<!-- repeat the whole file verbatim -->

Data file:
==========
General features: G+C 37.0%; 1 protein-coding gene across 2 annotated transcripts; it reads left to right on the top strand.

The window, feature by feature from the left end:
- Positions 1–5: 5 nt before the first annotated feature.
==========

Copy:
General features: G+C 37.0%; 1 protein-coding gene across 2 annotated transcripts; it reads left to right on the top strand.

The window, feature by feature from the left end:
- Positions 1–5: 5 nt before the first annotated feature.